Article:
Lexi Carrigan is a teenage girl with two older sisters—bitchy Marie, and the nicer Nicole. They’re raised by their aunt Jeanie, a woman who was only in her early 20s when she took the girls in. The story starts off with Lexi being told, on the eve of her fifteenth birthday, that she has magic. Of course, she thinks her family is messing with her, but it’s not long before she believes them. They keep telling her it’s no big deal, but the whole thing is shrouded in all this secrecy and it’s not until Lexi meets Gavon fairly early on, that the older man begins to teach her to actually use her magic, and to also teach her the history of magic. Before long, Lexi can literally poof herself from place to place, summon her schoolbooks from her backpack, and have duals with Gavon on the beach. But why is this man teaching her when her own family won’t? Why has her grandmother abandoned her and refused to allow her to meet her extensive, magical family? What really happened to her mother? Why the hell won’t anyone tell her anything?
There’s some fairly exciting twists at the end that I did not see coming (like, um, yeah…let’s just say there’s this whole other world and story beyond what you think you know), as well as one character’s death that still pisses me off. Overall, Spells & Sorcery was a quick read, and I enjoyed the world that Lexi was from, and the way her magic manifested itself. It was fun to watch her grow stronger, and more sure of her abilities. If I have a complaint, it’s that I was not completely invested in any of the characters until further on. It would have been nice if Lexi had a friend or two—she’s a complete loner, and she was in her own head a lot. I didn’t always feel connected with her, or her connection to the rest of the characters Her family was frustrating at times, and I didn’t realize until later in the story why. Despite those things, I’m excited to continue on with book #2 and find out exactly what will happen to Lexi and those she cares about.

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Book Review: Anxiety Girl by Lacey London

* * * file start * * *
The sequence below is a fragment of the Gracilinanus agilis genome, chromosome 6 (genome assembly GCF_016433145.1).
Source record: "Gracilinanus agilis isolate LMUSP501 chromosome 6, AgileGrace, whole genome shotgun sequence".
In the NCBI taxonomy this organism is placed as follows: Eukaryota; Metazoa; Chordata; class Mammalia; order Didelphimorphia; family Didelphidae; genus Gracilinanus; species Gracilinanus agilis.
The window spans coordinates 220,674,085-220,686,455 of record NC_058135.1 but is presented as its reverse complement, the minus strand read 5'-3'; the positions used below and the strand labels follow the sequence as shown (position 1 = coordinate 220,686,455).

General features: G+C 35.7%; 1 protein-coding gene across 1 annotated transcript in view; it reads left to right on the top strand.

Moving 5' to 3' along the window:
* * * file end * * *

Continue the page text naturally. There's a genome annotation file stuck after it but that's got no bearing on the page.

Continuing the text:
Anxiety Girl: It's okay to be afraid...Anxiety Girl: It’s okay to be afraid… by Lacey London

My rating: 4 of 5 stars

The premise intrigued me, because it seemed heavily centered on anxiety, which I have (fun stuff). Sadie Valentine is the main character, a beautiful young woman who seems to have almost everything—a great best friend (Aldo, a gay hairdresser), a glamorous apartment her mother gifted her, commission selling paintings (although I didn’t ever get the feeling she really enjoyed art much, just that it was a kind-of job) and fun, city living. What she doesn’t have is a love life, and getting over her ex-fiance is one thing that pushes her over the edge into a breakdown, even months after they’ve split. There’s also some catty frenemies, and Sadie’s distant, cold mother who make matters worse. Sadie ends up falling into a sudden and deep depression/anxiety mash-up, and finally leans on a support group for help before taking back her life.
What I didn’t like: I would have loved the author to develop the plot line with Sadie’s mysterious father a little more—it felt thrown in and back out just as quickly. The bitchy friends made me see red, so I was waiting for a Sadie to smack them down HARD for a long time, and it didn’t quite turn out like that, so I got miffed that she wasn’t tougher on them. And also, I think there should have been more solutions to anxiety presented (including a more in-depth look at medication, which does work wonders for some.) But…
What I liked: Sadie was a character I really enjoyed! I could picture her clearly, and I could feel her pain. I don’t know how different the story would look through the lens of a reader who doesn’t suffer from anxiety or depression (possibly quite different), but for me, it rang true many times. I cared about her. I cared about Aldo. Their friendship was endearing, and they really felt like family to each other. I liked the support group, and I would have even enjoyed more interaction with the group characters, besides the one girl she befriended (who I also really liked though I’ve forgotten her name).
Overall, I’d give it 3.5 stars, but let’s round to 4. I fell in love with Sadie in a way, and I was so happy for her ability to turn herself around. Good book that touches on the struggles with anxiety, particularly for someone who doesn’t think it can ever happen to them. I’d love to see what happens to Sadie next!